2013 saw a lot of great manga, from beautifully packaged products featuring classic manga masters, to excellent volumes of new ongoing titles. It's always hard to narrow down my favorites to just ten books, but I've done just that in the following list. The top books on this list will also be featured in my forthcoming overall best comics of 2013 list.
So, in my opinion, these are the best manga that the year had to offer...
2. The Twin Knights (Osamu Tezuka) - A follow up to the classic Princess Knight, Tezuka once again forces a heroine into men's clothing as two twins are separated at birth and a kingdom is at stake. Like Princess Knight, this story is epic, and takes readers on a magical journey through different landscapes, meeting all sorts of strange people, before culminating in a breath-taking climax.
4. Vinland Saga (Makoto Yukimura) - This truly is a saga, featuring castles being stormed by waves of Viking warriors, ambushed ships at sea, and challenges of one-on-one combat. Vinland Saga tells the story of Vikings as they wage war and make merry, but also a look at their everyday lives, and tragic, bloody history. Yukimura's artwork is clear and well-suited for this historical action story, moving the events along cinematically, and sweeping readers up in its grandeur.
6. Attack On Titan (Hajime Isayama) - The twists keep coming in this post-apocalyptic story about the remnants of humanity surviving behind walls that keep out man-eating giants. This series is bloody and action-packed, and utterly nail-biting as things really go awry. There is plenty of mystery in this series to keep readers coming back for more, between some pretty amazing action sequences.
8. Gold Pollen and Other Stories (Seiichi Hayashi) - This release from PictureBox showcases some lovely work from alternative manga artist Seiichi Hayashi, whose work we've seen previously in Drawn & Quarterly's release, Red Colored Elegy. There are four stories collected here, with Hayashi experimenting with his style for different experiences with each. I love Hayashi's use of color, especially when it's used sparsely in the later stories, although my favorite of the four offerings is the one full-color story, "Dwelling in Flowers," examining a relationship between mother and son. I didn't really care for "Yamanba Lullaby," but otherwise, even the short "Red Dragonfly" was a moving short work. Hayashi is very subtle about things, which I like, and the stories feel more real because of it.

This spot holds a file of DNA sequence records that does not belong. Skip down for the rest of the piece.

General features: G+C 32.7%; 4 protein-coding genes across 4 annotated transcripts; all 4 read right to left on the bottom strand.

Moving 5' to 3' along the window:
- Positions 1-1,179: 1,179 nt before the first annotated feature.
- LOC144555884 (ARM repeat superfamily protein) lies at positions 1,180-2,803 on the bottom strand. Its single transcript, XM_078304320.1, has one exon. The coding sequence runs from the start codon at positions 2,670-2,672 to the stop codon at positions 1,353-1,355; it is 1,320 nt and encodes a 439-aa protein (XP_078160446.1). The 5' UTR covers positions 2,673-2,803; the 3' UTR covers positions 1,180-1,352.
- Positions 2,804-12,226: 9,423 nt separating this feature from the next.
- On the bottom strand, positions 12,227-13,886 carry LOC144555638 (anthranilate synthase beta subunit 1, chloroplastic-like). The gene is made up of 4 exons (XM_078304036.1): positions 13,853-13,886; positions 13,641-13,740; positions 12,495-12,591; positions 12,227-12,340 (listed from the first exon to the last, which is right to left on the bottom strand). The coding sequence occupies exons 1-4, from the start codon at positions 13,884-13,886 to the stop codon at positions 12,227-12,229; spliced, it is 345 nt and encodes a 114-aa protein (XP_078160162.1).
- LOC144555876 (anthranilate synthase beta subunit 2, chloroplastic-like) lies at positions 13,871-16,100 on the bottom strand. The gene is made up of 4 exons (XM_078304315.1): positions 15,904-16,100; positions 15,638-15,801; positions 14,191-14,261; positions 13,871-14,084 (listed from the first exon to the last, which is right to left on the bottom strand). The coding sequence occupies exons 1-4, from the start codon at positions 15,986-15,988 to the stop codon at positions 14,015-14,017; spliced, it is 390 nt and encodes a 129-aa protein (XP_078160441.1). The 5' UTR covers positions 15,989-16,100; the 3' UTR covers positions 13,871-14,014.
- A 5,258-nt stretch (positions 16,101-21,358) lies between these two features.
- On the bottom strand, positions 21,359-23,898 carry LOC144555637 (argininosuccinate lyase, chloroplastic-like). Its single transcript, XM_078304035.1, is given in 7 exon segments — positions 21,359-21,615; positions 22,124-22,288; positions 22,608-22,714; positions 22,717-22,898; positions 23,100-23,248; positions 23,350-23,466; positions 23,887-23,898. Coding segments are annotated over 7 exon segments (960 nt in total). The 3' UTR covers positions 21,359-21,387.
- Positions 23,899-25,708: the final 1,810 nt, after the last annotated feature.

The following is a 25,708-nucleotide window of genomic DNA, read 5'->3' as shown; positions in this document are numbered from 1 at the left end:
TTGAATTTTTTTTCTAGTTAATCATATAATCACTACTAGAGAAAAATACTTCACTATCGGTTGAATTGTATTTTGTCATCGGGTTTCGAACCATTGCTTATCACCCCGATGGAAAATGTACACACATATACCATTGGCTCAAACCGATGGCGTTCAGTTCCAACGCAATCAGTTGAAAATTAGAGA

10. Atomcat (Osamu Tezuka) - This all-ages title from master Osamu Tezuka brings his most famous creation to the limelight again, in an unusual way. Tsugio, who is bullied at school, takes refuge in the Astro Boy stories he reads with his father, and when he takes in a kitten with a slight resemblance to Astro Boy, circumstances lead to the cat's alteration into a super kitten, protecting Tsugio from bullies on all sorts of adventures. This book is lots of fun. Cute and heartfelt, and perfect for manga fans of any age.
The Mysterious Underground Men (Osamu Tezuka)
Sunny (Taiyo Matsumoto)
Triton of the Sea (Osamu Tezuka)
Wandering Son (Shimura Takako)
Yotsuba&! (Kiyohiko Azuma)